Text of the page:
Trash talk in Ealing

Could issues with rubbish endanger Labour’s gains in the local elections

Back in 2016 the Ealing council (like many other councils in London) instituted wheelie bins for the borough and switched to an alternate/fortnightly collection of rubbish.

According to Ealing’s council website the reasoning was “Wheelie bins make it easier to recycle and stop foxes and rats ripping open sacks. This will help to keep our streets cleaner”.

Now back in 2015 this caused quite a big controversy because a petition was made to try and stop this from happening, it gained some 3015 signatures but the policy was implemented anyway.

Another point of contention was that (like other boroughs where this policy has been implemented) the council did not consult locals properly before enacting this decision. Also just like everywhere else this policy was implemented, fly tipping became noticeably more common.

There are however exceptions to this policy as if you live in a property with a front boundary or if your household is deemed unsuitable for wheelie bins then you have an option to opt out in favour of “black sacks”.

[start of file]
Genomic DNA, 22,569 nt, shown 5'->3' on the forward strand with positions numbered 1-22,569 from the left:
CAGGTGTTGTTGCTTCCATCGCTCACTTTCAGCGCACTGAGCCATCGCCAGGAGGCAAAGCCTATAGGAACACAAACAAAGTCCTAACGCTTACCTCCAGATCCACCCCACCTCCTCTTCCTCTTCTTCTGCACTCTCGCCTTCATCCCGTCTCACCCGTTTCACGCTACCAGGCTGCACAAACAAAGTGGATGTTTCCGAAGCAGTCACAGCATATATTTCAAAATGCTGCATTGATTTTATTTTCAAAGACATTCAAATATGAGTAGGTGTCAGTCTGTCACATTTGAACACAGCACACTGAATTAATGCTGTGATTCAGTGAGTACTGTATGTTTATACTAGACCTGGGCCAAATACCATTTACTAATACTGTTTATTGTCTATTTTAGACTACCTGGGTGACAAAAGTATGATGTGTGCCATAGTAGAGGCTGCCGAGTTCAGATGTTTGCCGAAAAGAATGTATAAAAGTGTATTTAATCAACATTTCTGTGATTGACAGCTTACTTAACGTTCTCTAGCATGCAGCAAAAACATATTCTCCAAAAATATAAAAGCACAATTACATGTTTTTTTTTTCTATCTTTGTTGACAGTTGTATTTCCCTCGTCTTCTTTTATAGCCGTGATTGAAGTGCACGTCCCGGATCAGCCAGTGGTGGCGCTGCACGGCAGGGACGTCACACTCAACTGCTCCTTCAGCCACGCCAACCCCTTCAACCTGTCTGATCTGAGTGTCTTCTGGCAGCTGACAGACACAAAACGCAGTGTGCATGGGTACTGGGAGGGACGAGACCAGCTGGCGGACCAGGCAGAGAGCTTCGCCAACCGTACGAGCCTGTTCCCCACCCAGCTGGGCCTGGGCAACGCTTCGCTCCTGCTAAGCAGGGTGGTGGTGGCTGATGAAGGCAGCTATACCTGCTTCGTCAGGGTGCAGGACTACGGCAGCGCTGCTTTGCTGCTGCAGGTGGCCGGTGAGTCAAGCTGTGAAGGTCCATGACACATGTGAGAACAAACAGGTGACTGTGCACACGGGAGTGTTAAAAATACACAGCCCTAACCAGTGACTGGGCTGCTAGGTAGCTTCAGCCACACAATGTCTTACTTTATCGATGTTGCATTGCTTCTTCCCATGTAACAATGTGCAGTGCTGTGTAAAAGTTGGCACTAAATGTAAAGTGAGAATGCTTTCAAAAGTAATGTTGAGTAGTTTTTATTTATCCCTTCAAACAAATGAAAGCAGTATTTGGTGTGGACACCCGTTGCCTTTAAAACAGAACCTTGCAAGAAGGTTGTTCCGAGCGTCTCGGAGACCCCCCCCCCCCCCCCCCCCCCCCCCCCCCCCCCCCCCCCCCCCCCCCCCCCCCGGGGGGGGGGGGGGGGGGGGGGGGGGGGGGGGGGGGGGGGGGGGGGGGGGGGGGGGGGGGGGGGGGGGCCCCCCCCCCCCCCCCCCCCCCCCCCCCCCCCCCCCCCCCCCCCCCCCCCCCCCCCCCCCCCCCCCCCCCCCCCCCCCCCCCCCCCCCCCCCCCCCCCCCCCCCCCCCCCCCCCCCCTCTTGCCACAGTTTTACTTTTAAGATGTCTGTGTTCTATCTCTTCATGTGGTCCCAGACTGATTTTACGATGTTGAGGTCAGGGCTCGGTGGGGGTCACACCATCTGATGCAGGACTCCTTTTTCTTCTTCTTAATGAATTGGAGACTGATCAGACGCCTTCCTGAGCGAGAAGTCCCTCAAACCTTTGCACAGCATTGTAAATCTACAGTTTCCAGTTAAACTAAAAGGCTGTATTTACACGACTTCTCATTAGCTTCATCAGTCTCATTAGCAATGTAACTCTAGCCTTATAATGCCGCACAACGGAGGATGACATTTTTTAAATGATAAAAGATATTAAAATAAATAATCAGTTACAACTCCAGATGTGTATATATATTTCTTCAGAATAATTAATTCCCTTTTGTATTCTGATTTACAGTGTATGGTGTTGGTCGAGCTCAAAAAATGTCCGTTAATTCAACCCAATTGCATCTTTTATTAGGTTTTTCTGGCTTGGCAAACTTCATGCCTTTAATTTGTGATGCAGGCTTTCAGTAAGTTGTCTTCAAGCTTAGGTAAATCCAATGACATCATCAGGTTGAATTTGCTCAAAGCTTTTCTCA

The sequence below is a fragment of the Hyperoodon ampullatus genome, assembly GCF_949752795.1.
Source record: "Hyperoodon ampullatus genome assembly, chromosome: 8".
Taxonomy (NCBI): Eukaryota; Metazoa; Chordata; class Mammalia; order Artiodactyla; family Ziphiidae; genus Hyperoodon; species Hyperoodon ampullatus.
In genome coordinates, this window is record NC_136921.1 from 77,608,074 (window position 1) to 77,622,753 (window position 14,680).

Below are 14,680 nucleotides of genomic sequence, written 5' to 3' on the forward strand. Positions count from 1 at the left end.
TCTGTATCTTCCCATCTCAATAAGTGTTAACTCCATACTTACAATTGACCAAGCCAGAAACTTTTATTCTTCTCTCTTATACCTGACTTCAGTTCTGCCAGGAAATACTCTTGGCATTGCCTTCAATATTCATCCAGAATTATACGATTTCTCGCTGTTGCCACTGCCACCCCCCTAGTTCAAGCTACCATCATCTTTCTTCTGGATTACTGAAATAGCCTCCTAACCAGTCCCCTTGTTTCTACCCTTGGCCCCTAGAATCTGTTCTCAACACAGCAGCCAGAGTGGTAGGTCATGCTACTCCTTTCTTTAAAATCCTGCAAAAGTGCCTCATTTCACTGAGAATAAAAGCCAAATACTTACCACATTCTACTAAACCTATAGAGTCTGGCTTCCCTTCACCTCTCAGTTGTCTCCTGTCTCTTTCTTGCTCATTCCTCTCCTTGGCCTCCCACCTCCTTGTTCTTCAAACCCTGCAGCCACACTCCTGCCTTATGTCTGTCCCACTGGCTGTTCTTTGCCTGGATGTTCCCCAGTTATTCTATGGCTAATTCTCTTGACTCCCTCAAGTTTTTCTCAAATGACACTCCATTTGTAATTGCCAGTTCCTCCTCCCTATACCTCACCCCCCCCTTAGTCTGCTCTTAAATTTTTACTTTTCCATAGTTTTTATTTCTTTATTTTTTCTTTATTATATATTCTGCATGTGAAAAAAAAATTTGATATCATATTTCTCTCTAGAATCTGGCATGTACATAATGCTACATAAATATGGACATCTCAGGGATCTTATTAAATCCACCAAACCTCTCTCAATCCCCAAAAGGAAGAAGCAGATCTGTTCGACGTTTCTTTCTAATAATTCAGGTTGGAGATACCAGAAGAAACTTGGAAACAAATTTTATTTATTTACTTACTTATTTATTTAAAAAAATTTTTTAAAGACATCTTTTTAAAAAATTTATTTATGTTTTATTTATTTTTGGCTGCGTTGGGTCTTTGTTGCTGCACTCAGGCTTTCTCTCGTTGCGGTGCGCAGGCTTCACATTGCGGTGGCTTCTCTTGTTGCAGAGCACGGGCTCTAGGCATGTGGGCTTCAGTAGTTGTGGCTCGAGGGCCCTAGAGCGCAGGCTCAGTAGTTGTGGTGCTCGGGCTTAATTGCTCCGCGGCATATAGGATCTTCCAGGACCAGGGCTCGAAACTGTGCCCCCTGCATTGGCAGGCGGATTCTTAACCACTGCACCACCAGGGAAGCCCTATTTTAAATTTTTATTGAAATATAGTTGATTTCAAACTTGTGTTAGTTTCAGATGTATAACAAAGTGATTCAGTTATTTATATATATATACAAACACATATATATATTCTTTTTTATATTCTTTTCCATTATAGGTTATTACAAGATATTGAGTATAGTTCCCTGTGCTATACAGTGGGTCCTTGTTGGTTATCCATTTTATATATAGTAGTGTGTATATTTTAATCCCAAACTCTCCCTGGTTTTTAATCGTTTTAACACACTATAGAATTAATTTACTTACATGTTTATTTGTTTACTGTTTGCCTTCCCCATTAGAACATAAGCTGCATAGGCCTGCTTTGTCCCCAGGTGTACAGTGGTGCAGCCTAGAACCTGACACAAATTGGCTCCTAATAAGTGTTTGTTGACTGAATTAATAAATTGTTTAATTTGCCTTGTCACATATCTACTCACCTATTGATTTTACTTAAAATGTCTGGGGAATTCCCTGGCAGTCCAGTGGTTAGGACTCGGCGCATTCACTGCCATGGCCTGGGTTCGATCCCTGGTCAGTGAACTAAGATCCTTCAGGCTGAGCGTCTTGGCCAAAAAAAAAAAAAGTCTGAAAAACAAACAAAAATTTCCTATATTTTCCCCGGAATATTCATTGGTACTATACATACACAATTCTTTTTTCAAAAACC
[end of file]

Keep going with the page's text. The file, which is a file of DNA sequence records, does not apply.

Despite these complaints in 2017 Ealing predominantly voted for Labour. For the 2018 elections in London, bins are once again at the forefront of political debate in London’s local administrations, the disastrous outsourcing policies at Sutton could cause the Lib Dem stronghold to be ousted.

One party taking advantage of the controversy in Ealing is the Lib Dems and like many local Tory parties in London, bins have become a selling point for their manifesto. They were strongly against the 2016 change citing that it would cost the tax payer some £3 million and it has not made the streets cleaner by most accounts.

One of Labour’s councillors, Bassam Mahfouz admitted there was a flaw to the policy “Whilst the Tories and Lib Dems in government slashed Ealing Council’s budget by almost 60%, Labour has continued to increase recycling rates”.

A lot of locals are worried that the expense will outweigh the benefit, it could be possible that this might cause Labour some setbacks in the upcoming local elections.


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